ighty-fourth Pennsylvania regiment, which had arrived the day previous, a few hours after the Thirteenth Massachusetts left.
They were unarmed when they came, and the last arms had just been given them when the order to march was given.
I omitted to mention that Lieutenant Stewart, with forty men, was sent from Hancock, from Captain Patterson's company of Cavalry, First Virginia regiment, on Saturday morning, to Bath.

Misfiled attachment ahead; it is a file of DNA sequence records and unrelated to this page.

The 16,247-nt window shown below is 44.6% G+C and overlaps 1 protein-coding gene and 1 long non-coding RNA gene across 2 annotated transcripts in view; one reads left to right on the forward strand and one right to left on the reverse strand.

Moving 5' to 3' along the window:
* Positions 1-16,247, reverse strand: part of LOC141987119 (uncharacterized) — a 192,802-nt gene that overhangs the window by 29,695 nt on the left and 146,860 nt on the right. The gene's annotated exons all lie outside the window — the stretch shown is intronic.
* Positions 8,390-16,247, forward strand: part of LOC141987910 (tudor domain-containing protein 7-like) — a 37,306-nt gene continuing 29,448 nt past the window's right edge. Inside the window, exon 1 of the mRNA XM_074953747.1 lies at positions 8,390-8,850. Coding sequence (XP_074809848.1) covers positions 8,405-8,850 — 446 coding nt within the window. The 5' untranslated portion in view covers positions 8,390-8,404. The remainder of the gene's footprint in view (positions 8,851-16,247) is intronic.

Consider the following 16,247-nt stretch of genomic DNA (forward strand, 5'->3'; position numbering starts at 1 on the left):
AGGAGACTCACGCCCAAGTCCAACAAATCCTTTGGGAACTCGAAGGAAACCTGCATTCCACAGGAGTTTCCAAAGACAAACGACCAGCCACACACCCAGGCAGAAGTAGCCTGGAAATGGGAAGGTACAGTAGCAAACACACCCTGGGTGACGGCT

It was this part of a company which bore the several messages.
Colonel Murray, with the Eighty-fourth Pennsylvania, hastened over the river to the rescue of the Thirty-ninth Illinois.
But, unfortunately, the new, greasy guns were unfit for use — not one in five would fire.
For this or some other reason, the Colonel, who took precedence in command, at once ordered the cannon off the hills into the road leading to Hancock.
It is reported he did not inform the companies of the Thirty-ninth Illinois of his intention to retreat further; consequently, when ordered to